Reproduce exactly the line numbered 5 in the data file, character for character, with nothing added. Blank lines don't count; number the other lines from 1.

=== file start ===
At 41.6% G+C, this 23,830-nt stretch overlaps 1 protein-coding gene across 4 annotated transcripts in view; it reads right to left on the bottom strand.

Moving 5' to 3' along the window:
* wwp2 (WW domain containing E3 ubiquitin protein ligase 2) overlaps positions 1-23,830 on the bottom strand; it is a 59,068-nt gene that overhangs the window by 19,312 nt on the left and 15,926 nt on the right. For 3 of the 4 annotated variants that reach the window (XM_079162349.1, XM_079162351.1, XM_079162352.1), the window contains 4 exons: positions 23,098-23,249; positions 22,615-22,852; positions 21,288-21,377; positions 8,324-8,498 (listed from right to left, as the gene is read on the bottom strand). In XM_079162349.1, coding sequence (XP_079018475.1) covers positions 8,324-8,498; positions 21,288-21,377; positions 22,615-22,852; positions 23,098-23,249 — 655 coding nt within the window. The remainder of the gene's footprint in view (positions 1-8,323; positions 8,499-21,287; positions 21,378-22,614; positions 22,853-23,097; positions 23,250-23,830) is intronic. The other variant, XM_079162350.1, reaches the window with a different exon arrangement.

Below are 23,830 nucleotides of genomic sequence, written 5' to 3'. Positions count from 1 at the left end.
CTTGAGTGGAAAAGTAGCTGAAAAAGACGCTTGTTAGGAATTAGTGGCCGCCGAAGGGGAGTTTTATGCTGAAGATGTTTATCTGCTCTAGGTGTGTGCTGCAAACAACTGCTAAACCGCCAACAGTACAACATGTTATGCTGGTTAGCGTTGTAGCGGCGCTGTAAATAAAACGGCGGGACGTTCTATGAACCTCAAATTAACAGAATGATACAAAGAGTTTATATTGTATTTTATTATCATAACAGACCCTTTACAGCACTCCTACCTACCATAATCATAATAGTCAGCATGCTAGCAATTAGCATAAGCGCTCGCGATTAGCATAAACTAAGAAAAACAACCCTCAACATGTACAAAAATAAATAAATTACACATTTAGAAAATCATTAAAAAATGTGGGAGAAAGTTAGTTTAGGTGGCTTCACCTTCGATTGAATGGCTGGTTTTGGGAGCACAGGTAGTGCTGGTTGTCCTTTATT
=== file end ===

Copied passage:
CTTGAGTGGAAAAGTAGCTGAAAAAGACGCTTGTTAGGAATTAGTGGCCGCCGAAGGGGAGTTTTATGCTGAAGATGTTTATCTGCTCTAGGTGTGTGCTGCAAACAACTGCTAAACCGCCAACAGTACAACATGTTATGCTGGTTAGCGTTGTAGCGGCGCTGTAAATAAAACGGCGGGACGTTCTATGAACCTCAAATTAACAGAATGATACAAAGAGTTTATATTGTATTTTATTATCATAACAGACCCTTTACAGCACTCCTACCTACCATAATCATAATAGTCAGCATGCTAGCAATTAGCATAAGCGCTCGCGATTAGCATAAACTAAGAAAAACAACCCTCAACATGTACAAAAATAAATAAATTACACATTTAGAAAATCATTAAAAAATGTGGGAGAAAGTTAGTTTAGGTGGCTTCACCTTCGATTGAATGGCTGGTTTTGGGAGCACAGGTAGTGCTGGTTGTCCTTTATT